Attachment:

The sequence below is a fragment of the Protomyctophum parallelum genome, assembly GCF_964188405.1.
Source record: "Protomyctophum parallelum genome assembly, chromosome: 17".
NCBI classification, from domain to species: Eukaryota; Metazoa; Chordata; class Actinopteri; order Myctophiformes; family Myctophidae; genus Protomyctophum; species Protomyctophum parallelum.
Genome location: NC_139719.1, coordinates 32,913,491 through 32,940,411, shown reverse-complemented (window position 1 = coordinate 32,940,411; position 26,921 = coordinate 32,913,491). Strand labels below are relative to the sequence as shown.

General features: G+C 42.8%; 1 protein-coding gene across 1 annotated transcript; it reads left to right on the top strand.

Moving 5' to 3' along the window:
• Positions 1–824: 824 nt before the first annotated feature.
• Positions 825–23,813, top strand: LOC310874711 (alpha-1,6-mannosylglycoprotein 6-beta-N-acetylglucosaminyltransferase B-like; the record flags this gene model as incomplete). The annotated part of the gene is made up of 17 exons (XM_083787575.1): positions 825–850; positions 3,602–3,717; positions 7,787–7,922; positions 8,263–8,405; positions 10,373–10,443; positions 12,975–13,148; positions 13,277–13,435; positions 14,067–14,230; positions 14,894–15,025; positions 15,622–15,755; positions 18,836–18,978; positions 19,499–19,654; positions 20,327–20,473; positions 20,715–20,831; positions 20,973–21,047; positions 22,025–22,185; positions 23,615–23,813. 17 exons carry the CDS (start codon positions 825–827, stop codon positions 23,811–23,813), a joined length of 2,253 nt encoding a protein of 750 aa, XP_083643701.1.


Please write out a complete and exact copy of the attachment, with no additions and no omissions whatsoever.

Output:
The sequence below is a fragment of the Protomyctophum parallelum genome, assembly GCF_964188405.1.
Source record: "Protomyctophum parallelum genome assembly, chromosome: 17".
NCBI classification, from domain to species: Eukaryota; Metazoa; Chordata; class Actinopteri; order Myctophiformes; family Myctophidae; genus Protomyctophum; species Protomyctophum parallelum.
Genome location: NC_139719.1, coordinates 32,913,491 through 32,940,411, shown reverse-complemented (window position 1 = coordinate 32,940,411; position 26,921 = coordinate 32,913,491). Strand labels below are relative to the sequence as shown.

General features: G+C 42.8%; 1 protein-coding gene across 1 annotated transcript; it reads left to right on the top strand.

Moving 5' to 3' along the window:
• Positions 1–824: 824 nt before the first annotated feature.
• Positions 825–23,813, top strand: LOC310874711 (alpha-1,6-mannosylglycoprotein 6-beta-N-acetylglucosaminyltransferase B-like; the record flags this gene model as incomplete). The annotated part of the gene is made up of 17 exons (XM_083787575.1): positions 825–850; positions 3,602–3,717; positions 7,787–7,922; positions 8,263–8,405; positions 10,373–10,443; positions 12,975–13,148; positions 13,277–13,435; positions 14,067–14,230; positions 14,894–15,025; positions 15,622–15,755; positions 18,836–18,978; positions 19,499–19,654; positions 20,327–20,473; positions 20,715–20,831; positions 20,973–21,047; positions 22,025–22,185; positions 23,615–23,813. 17 exons carry the CDS (start codon positions 825–827, stop codon positions 23,811–23,813), a joined length of 2,253 nt encoding a protein of 750 aa, XP_083643701.1.